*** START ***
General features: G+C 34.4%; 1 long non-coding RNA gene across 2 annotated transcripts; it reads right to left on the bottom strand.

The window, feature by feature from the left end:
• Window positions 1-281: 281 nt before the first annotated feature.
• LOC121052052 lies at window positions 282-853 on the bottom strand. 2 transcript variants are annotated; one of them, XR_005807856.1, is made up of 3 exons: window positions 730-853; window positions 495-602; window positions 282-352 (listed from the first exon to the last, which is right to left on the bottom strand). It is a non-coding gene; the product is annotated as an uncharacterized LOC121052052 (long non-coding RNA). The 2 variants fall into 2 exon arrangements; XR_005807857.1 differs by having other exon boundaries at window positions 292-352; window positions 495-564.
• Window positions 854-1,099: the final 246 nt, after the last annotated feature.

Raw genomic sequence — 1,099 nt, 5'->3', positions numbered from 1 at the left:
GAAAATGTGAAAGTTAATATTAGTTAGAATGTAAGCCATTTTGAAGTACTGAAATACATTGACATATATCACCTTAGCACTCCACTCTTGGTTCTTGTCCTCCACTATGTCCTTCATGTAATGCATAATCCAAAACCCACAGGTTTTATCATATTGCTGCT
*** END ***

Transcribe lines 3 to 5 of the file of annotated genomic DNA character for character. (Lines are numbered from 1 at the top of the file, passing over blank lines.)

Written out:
• Window positions 1-281: 281 nt before the first annotated feature.
• LOC121052052 lies at window positions 282-853 on the bottom strand. 2 transcript variants are annotated; one of them, XR_005807856.1, is made up of 3 exons: window positions 730-853; window positions 495-602; window positions 282-352 (listed from the first exon to the last, which is right to left on the bottom strand). It is a non-coding gene; the product is annotated as an uncharacterized LOC121052052 (long non-coding RNA). The 2 variants fall into 2 exon arrangements; XR_005807857.1 differs by having other exon boundaries at window positions 292-352; window positions 495-564.
• Window positions 854-1,099: the final 246 nt, after the last annotated feature.